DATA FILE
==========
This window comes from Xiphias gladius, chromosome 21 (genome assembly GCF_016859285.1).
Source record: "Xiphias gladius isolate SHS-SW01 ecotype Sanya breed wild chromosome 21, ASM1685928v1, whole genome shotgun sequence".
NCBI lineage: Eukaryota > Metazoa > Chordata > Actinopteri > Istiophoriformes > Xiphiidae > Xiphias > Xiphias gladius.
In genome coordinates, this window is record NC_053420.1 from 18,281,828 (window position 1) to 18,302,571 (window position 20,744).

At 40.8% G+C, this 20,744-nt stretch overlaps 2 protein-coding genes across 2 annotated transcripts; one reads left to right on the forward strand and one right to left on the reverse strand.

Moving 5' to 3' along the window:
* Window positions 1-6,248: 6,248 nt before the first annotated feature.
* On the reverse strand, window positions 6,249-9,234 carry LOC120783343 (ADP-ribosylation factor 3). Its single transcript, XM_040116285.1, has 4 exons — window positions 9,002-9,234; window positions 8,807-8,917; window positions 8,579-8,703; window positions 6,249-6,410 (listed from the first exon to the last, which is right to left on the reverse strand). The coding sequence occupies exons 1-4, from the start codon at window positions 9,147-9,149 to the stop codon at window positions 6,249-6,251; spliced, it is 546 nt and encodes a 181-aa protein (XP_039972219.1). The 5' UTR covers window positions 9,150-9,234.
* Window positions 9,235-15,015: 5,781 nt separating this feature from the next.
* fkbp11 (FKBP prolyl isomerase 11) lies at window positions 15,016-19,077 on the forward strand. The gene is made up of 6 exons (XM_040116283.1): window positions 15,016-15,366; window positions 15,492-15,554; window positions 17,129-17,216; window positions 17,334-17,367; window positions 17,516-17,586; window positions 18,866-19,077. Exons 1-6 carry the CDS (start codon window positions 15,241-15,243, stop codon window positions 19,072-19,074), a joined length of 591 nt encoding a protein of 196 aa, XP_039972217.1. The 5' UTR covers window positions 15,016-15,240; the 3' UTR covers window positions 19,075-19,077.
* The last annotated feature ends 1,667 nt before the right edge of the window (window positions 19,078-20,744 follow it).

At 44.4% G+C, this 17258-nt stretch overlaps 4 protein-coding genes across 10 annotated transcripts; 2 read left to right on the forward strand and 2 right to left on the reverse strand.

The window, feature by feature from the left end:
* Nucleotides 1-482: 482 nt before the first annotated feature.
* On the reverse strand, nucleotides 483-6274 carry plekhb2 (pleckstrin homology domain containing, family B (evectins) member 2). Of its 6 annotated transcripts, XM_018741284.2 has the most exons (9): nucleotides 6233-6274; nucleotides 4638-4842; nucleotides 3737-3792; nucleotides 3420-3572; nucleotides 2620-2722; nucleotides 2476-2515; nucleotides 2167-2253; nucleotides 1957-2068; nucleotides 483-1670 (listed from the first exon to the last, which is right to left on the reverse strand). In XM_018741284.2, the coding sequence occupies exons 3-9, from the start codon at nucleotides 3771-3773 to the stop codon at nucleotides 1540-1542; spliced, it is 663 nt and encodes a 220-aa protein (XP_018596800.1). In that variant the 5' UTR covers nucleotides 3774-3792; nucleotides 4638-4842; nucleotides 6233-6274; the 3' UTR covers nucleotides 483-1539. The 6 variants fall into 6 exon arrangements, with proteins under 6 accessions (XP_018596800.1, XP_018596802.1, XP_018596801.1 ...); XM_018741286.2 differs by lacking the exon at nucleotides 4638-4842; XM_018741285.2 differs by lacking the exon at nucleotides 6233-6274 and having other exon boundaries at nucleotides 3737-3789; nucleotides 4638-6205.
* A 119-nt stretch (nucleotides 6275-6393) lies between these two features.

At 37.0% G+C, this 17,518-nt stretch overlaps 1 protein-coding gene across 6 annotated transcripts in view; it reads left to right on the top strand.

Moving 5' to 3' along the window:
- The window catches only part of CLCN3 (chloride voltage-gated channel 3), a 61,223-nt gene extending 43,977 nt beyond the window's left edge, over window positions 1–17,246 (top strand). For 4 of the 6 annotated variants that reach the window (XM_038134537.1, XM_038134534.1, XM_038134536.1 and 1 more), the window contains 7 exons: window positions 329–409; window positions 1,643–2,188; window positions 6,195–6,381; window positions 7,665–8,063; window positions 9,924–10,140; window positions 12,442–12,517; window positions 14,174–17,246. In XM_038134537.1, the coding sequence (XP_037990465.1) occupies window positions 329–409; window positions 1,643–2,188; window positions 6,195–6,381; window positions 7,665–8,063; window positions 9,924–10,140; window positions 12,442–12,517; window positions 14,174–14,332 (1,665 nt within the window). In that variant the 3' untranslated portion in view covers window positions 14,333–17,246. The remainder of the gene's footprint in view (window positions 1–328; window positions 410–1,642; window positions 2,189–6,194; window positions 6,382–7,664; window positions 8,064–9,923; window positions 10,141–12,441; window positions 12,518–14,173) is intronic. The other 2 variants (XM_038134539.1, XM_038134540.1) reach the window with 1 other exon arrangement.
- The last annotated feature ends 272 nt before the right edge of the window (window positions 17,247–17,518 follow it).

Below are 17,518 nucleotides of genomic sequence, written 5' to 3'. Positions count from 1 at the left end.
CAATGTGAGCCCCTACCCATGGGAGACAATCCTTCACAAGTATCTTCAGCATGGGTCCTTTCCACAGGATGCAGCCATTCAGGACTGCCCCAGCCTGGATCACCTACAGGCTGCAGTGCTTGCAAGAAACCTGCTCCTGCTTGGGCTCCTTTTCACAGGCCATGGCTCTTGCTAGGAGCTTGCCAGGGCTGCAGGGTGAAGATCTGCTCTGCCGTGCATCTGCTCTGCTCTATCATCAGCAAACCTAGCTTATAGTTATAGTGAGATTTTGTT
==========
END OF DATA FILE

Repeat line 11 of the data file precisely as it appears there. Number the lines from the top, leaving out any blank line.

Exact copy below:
* The last annotated feature ends 1,667 nt before the right edge of the window (window positions 19,078-20,744 follow it).